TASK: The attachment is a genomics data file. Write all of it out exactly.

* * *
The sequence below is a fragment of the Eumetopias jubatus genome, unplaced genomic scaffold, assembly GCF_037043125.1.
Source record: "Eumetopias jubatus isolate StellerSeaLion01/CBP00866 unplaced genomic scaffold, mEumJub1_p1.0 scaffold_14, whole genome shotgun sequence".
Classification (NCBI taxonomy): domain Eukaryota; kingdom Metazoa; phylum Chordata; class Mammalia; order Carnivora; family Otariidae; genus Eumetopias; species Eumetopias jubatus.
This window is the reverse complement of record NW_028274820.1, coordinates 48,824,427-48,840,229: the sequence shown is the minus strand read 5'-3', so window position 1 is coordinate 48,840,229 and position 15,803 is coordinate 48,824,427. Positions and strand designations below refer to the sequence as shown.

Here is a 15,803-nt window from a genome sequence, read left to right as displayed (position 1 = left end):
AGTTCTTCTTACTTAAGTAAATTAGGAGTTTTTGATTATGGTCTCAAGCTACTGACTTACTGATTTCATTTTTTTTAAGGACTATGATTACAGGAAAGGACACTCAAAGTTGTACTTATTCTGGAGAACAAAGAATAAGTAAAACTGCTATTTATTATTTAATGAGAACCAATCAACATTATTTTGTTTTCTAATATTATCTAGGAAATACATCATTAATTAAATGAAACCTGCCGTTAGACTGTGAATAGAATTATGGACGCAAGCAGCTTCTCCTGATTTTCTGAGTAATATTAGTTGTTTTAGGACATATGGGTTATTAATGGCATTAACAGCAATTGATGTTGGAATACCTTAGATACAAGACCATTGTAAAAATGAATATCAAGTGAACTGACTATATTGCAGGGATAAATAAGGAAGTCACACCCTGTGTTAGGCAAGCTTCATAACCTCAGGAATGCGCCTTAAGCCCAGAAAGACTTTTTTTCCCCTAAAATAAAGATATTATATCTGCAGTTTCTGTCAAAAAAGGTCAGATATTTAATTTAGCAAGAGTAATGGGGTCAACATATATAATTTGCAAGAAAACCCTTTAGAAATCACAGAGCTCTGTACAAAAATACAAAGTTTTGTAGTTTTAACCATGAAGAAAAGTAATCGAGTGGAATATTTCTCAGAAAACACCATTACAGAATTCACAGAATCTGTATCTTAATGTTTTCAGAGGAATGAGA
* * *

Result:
The sequence below is a fragment of the Eumetopias jubatus genome, unplaced genomic scaffold, assembly GCF_037043125.1.
Source record: "Eumetopias jubatus isolate StellerSeaLion01/CBP00866 unplaced genomic scaffold, mEumJub1_p1.0 scaffold_14, whole genome shotgun sequence".
Classification (NCBI taxonomy): domain Eukaryota; kingdom Metazoa; phylum Chordata; class Mammalia; order Carnivora; family Otariidae; genus Eumetopias; species Eumetopias jubatus.
This window is the reverse complement of record NW_028274820.1, coordinates 48,824,427-48,840,229: the sequence shown is the minus strand read 5'-3', so window position 1 is coordinate 48,840,229 and position 15,803 is coordinate 48,824,427. Positions and strand designations below refer to the sequence as shown.

Here is a 15,803-nt window from a genome sequence, read left to right as displayed (position 1 = left end):
AGTTCTTCTTACTTAAGTAAATTAGGAGTTTTTGATTATGGTCTCAAGCTACTGACTTACTGATTTCATTTTTTTTAAGGACTATGATTACAGGAAAGGACACTCAAAGTTGTACTTATTCTGGAGAACAAAGAATAAGTAAAACTGCTATTTATTATTTAATGAGAACCAATCAACATTATTTTGTTTTCTAATATTATCTAGGAAATACATCATTAATTAAATGAAACCTGCCGTTAGACTGTGAATAGAATTATGGACGCAAGCAGCTTCTCCTGATTTTCTGAGTAATATTAGTTGTTTTAGGACATATGGGTTATTAATGGCATTAACAGCAATTGATGTTGGAATACCTTAGATACAAGACCATTGTAAAAATGAATATCAAGTGAACTGACTATATTGCAGGGATAAATAAGGAAGTCACACCCTGTGTTAGGCAAGCTTCATAACCTCAGGAATGCGCCTTAAGCCCAGAAAGACTTTTTTTCCCCTAAAATAAAGATATTATATCTGCAGTTTCTGTCAAAAAAGGTCAGATATTTAATTTAGCAAGAGTAATGGGGTCAACATATATAATTTGCAAGAAAACCCTTTAGAAATCACAGAGCTCTGTACAAAAATACAAAGTTTTGTAGTTTTAACCATGAAGAAAAGTAATCGAGTGGAATATTTCTCAGAAAACACCATTACAGAATTCACAGAATCTGTATCTTAATGTTTTCAGAGGAATGAGA